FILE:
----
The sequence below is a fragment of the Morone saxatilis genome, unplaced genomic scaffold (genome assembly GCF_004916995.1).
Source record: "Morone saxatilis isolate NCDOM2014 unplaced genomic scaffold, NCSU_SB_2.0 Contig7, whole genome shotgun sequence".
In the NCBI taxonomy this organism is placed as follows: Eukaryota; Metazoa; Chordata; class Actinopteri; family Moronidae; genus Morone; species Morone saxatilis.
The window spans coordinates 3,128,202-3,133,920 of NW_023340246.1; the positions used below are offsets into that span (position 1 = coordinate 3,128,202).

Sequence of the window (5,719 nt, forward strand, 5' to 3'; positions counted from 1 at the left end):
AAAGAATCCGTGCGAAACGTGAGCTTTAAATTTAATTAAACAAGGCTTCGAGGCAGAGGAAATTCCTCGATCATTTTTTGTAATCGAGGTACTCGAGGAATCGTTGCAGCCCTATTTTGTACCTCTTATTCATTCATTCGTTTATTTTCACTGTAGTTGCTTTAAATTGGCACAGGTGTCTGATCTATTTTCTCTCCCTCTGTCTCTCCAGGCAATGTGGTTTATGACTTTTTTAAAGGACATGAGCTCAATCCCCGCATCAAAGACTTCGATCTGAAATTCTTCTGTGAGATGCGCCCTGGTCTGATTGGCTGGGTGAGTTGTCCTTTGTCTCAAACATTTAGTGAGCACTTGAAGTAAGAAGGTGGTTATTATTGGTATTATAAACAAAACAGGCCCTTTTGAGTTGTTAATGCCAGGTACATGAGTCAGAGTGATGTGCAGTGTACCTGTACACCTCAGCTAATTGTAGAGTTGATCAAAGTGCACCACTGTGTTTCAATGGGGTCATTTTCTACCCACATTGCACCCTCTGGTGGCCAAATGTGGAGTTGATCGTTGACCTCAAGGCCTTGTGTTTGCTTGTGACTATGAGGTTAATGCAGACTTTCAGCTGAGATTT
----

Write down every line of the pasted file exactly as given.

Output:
The sequence below is a fragment of the Morone saxatilis genome, unplaced genomic scaffold (genome assembly GCF_004916995.1).
Source record: "Morone saxatilis isolate NCDOM2014 unplaced genomic scaffold, NCSU_SB_2.0 Contig7, whole genome shotgun sequence".
In the NCBI taxonomy this organism is placed as follows: Eukaryota; Metazoa; Chordata; class Actinopteri; family Moronidae; genus Morone; species Morone saxatilis.
The window spans coordinates 3,128,202-3,133,920 of NW_023340246.1; the positions used below are offsets into that span (position 1 = coordinate 3,128,202).

Sequence of the window (5,719 nt, forward strand, 5' to 3'; positions counted from 1 at the left end):
AAAGAATCCGTGCGAAACGTGAGCTTTAAATTTAATTAAACAAGGCTTCGAGGCAGAGGAAATTCCTCGATCATTTTTTGTAATCGAGGTACTCGAGGAATCGTTGCAGCCCTATTTTGTACCTCTTATTCATTCATTCGTTTATTTTCACTGTAGTTGCTTTAAATTGGCACAGGTGTCTGATCTATTTTCTCTCCCTCTGTCTCTCCAGGCAATGTGGTTTATGACTTTTTTAAAGGACATGAGCTCAATCCCCGCATCAAAGACTTCGATCTGAAATTCTTCTGTGAGATGCGCCCTGGTCTGATTGGCTGGGTGAGTTGTCCTTTGTCTCAAACATTTAGTGAGCACTTGAAGTAAGAAGGTGGTTATTATTGGTATTATAAACAAAACAGGCCCTTTTGAGTTGTTAATGCCAGGTACATGAGTCAGAGTGATGTGCAGTGTACCTGTACACCTCAGCTAATTGTAGAGTTGATCAAAGTGCACCACTGTGTTTCAATGGGGTCATTTTCTACCCACATTGCACCCTCTGGTGGCCAAATGTGGAGTTGATCGTTGACCTCAAGGCCTTGTGTTTGCTTGTGACTATGAGGTTAATGCAGACTTTCAGCTGAGATTT